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Vedran Jugović Signs With Jeonnam

(photo via novilist.hr)
Croatian midfielder joins Jeonnam on one year loan after eight years in The Croatian First Football League. 



In a move briefly discussed in the Transfer Talk segment, the Dragons have officially come to terms with Vedran Jugović for the 2016 season. Tremendously experienced for only 26 years old, Vedran has played in the Croatian Championship as well as European League matches against the likes of Stuttgart, Sevilla, Olympique Lyon, and Feyenord. So pressure won't be an issue at all since he's already proved he can play at a high level and hold his own. Following directly in the footsteps of his younger counterpart Mislav Oršić, Jugović also comes to Jeonnam by way of HNK Rijeka in The Croatian First Football League. In fact, in an interview with his agency HBR Sport Jugović said the majority of what he knows about K-League and Korea in general comes from Oršić, which would suggest we have the 2015 standout to thank for the move happening. He went on to say "[Oršić] told me that South Korea is very good quality of life, that the infrastructure and football are at the top level, so I look forward to a new challenge in my life."

Not exactly a prolific goal scorer with 12 to his name over an eight year run in the top flight in Croatia, his potential role with the Dragons would seem to be that of a facilitator for the offensive threats already in place. I'll readily admit I haven't watched a ton (okay any) Croatian First Football League, so for those of us a bit more familiar with the US Men's National Team setup he's been compared to Joe Corona, and it's a favorable comparison for the role he's likely to fill. Corona is a skilled passer that comfortably facilitates possession in the middle third of the field, distributes the ball well and has a knack for getting passes into space for teammates making attacking runs. When near the sidelines, Corona is able to find teammates in the box and hit them with pinpoint passes. An ability that makes him a threatening set-piece taker as well. Additionally Corona controls the majority of passes sent his way and can dribble past defenders once the ball's settled. If those qualities are indeed what we're getting in Jugović, then the Dragons offense may well be even more potent than at their height last season.

His arrival also suggests the transition from the preferred 4-3-3 of last year to a 4-4-2 with a lot of speed up the wings is not only possible, but favorable. With Stevo and newcomer Cho Suk-jae playing slightly behind him up top, Oršić can slot into the left mid with Jugović on the right providing crosses and defensive coverage for the target men. However, in the same HBR Sport interview, Jugović said of his preferred position "at the beginning of my career in NK Osijek I was playing in the middle, in NK Rijeka more on the wing, although the best feeling for me is in middle of the team." He also went on to say "only victory is important," and that he'll play anywhere, but the option of throwing him in the middle should be one that temps manager Noh Sang-rae. One of the myriad of reasons for the late summer slump last year was a predictable offensive strategy of running up the wings and lobbing it into the middle. Though Oršić and Jugović combining down the sides to make this happens has more promise than what was offered last year, it's still a bit more of the same. By placing Jugović in the center of the pitch, Jeonnam would not only give itself a reliable possession caretaker that can organize the attack, but would also allow for much easier communication with Oršić playing next to him as opposed to the opposite side of the field. With his control, Jugović could lead an attack more directly up the middle to offer a different strategy for defenders to consider and opening more lanes for Oršić, Cho, and Stevo to run into. Here's what my ideal lineup would look like if the Dragons had to take the field tomorrow:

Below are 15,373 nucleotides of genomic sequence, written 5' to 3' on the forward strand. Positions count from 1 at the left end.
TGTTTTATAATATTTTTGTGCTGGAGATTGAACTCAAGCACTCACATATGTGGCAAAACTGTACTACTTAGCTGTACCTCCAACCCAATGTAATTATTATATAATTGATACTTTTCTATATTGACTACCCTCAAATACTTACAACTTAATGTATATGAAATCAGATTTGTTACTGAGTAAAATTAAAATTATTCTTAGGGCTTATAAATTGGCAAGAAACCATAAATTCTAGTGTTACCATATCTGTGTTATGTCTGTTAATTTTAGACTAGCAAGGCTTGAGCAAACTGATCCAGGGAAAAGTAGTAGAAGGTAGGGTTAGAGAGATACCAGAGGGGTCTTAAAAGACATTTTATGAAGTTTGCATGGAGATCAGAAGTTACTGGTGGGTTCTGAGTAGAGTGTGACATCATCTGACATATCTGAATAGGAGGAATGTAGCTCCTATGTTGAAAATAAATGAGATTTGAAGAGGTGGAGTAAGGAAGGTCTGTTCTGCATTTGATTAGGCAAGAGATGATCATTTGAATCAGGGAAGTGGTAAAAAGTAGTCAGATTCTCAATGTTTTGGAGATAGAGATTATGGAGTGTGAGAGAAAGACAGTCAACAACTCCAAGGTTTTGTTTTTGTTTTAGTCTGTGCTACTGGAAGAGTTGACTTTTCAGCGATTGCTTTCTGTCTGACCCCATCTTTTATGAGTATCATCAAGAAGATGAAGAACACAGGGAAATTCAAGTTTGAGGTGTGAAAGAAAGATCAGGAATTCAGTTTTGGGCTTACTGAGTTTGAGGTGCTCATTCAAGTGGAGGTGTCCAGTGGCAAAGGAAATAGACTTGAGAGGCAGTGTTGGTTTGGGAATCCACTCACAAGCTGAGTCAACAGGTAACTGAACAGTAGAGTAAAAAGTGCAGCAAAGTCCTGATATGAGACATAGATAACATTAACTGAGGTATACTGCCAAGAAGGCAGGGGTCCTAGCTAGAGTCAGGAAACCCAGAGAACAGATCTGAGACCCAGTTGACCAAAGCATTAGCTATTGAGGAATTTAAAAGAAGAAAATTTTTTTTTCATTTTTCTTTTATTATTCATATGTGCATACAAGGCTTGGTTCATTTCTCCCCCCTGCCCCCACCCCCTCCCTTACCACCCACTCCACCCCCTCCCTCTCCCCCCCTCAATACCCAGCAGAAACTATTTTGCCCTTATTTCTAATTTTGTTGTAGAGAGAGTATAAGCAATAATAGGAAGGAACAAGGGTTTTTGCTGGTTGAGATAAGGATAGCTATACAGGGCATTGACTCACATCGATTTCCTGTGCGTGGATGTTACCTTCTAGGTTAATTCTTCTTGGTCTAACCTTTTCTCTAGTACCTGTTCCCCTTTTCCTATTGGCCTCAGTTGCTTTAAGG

Honestly, it'd be just as easy to throw together a 4-3-3 with Oršić on the left and Cho Suk-jae on the right up top, but this offers a far more balanced team in my opinion. Suk-jae is a natural poacher, so allowing him to play underneath gives more opportunities for rebounds and scraps. Also with Lee Seul-chan playing on the right offers more defensive coverage given his time spent at right back last season. However, regardless of where Jugović plays and in which formation, he's given the Dragons a few good problems to have in the midfield. There's still a lot of work to do with center backs and a potential CDM (come on, Leigh Broxham!),  but the window hasn't even technically opened yet and Jeonnam's in pretty sound shape.

3 comments

  1. He sounds like a good player. All I know about him was that he was an unused sub in both games against Aberdeen this season in the Europa League (Aberdeen won 5-2 on aggregate)

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    Replies
    1. Everyone I've talked to is quite high on him, and the Corona comparison's a good one for what the Dragons need. Unfortunately I haven't been able to find a ton of video on him, so I'll just have to wait and see him in person to assess what's what.

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  2. I am a HNK Rijeka supporter and have watched Jugo in action many times. He has good ball skills and decent shot from inside the box. Rather than the middle of the park, he prefers playing on the wing or as a wide midfielder, particularly on the right side.

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